Israel Hertzler isn't the sort of man who usually bucks tradition. On the rare occasions when the Amish farmer leaves his home on dusty Woodpecker Way, he drives a horse and buggy. He is partial to straw hats with wide brims and homemade trousers held up by worn suspenders. And for lunch most days? Meat and potatoes, of course.
So Hertzler was more than a bit leery when a businessman from Mali asked him three years ago to plant n'goyo, a bitter type of African eggplant with green ridges, in a part of Southern Maryland better known for tobacco barns and oyster-shucking houses.
"I said to him, 'You must be funny,' " said Hertzler, 32, of St. Mary's County. "I don't know the first thing about growing African eggplants."
But he does now. Hertzler and his brother have transformed their patch of Amish country into a United Nations of horticulture. Down the road from the half-acre of n'goyo grows another type of eggplant, known as njilu in the Congo Republic. Nearby is a plot of habanero peppers, highly prized in Latin America.
The patches of international vegetables are the latest example of how immigrants moving into the Washington region are reshaping the economy. As growing enclaves of ethnic groups, from Salvadorans to Ethiopians, hunger for fresh produce from their homelands, increasing numbers of farmers like Hertzler are trying to meet their needs.
The eagerness of some farmers to cast away traditional crops and turn instead to vegetables with names difficult for English speakers to pronounce underscores a growing desperation in the agricultural community, in which longtime growers are struggling to stay afloat.
Faced with falling crop prices and rising operating costs, more and more area farmers are accepting multimillion-dollar offers from developers and getting out of agriculture. Across the region, fields of tobacco and soybeans are giving way to a new crop: sprawling subdivisions.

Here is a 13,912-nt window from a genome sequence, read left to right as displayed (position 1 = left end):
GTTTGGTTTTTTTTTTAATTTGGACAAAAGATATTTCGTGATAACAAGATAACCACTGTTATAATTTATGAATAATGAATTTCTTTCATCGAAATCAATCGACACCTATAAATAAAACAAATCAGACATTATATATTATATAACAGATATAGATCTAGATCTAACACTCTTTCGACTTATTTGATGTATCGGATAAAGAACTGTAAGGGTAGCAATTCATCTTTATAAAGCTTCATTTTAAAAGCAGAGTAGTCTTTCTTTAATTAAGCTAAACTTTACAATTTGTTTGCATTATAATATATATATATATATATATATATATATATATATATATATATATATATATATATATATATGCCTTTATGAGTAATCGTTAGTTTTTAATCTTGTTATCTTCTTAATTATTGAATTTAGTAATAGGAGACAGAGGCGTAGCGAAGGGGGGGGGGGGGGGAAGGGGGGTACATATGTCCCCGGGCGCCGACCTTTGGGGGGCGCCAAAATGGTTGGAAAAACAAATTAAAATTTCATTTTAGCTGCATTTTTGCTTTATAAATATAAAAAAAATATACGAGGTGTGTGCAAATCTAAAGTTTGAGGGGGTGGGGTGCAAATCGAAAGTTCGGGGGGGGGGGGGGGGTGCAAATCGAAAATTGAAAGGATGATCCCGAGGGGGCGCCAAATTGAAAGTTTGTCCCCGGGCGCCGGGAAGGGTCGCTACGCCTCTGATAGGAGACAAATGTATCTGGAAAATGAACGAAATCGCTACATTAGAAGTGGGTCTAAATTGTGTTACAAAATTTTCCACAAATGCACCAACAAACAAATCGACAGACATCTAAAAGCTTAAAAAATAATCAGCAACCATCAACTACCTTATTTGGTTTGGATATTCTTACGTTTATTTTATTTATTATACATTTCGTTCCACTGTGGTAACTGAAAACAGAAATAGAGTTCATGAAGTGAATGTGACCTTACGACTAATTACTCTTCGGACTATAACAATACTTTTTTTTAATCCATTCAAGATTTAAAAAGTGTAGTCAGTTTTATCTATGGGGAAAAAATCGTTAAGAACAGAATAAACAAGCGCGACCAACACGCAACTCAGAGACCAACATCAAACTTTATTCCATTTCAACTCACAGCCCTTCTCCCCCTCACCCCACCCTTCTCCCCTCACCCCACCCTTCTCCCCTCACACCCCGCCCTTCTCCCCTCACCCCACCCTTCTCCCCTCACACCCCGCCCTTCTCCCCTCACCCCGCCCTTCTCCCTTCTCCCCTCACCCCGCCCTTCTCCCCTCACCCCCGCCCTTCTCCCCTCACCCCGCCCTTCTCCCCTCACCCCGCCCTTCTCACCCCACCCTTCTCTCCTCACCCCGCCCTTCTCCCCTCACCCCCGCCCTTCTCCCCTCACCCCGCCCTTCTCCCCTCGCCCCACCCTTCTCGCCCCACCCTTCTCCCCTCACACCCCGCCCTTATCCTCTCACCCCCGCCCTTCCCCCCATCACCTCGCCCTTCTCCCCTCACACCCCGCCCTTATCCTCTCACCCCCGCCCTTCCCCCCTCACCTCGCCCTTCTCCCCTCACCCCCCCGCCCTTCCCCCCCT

But on quiet Lomax Road in Charles County, Lana Edelen is determined to keep her farm going. Part of the key to her success? The mix of ethnic fruits and vegetables she sells to Jamaicans, Latinos, Asians and Africans. Down past the rusty tobacco barns and rows of sweet corn, Edelen drives from patch to patch in a gray station wagon caked with mud.
She points at a green leaf known as callalou to Jamaicans. Then the Asian variety of eggplant known as ichiban. But Edelen runs into some trouble when she tries to describe a spherical yellow vegetable speckled with white. She calls it a garden egg.
"I don't know how you say it in their language because I don't speak it," said the 54-year-old former tobacco farmer. "I just know Africans like to eat it."
When she has to write down the vegetable's name, she writes it phonetically: B-O-M-A. Yao Afantchao, a Togolese immigrant who buys her vegetables and distributes them to local specialty stores, tries to correct her.
"He says, 'That's not the way it's supposed to be spelled. It's supposed to start with an H. And I say, 'Well, that's the way I spell it,' " Edelen said, looking exasperated. "What's the point of having an H if it's silent?"
The bitter-tasting vegetable is actually spelled gboma by West Africans. Afantchao is just pleased that the Edelens, whose ancestors farmed tobacco for generations, tried a new and exotic crop.